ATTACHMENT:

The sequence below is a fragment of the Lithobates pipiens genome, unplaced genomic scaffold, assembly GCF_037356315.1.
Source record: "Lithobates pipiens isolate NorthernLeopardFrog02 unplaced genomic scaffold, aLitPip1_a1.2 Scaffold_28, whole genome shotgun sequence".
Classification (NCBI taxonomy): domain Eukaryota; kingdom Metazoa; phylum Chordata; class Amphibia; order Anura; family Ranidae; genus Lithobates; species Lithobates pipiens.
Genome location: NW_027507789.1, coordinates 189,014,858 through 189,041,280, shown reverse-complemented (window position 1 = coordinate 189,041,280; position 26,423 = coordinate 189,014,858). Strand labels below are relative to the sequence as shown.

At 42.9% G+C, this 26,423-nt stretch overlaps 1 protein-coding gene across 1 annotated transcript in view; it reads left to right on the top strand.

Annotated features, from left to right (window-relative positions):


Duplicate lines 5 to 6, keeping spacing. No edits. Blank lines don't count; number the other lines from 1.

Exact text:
At 42.9% G+C, this 26,423-nt stretch overlaps 1 protein-coding gene across 1 annotated transcript in view; it reads left to right on the top strand.

Annotated features, from left to right (window-relative positions):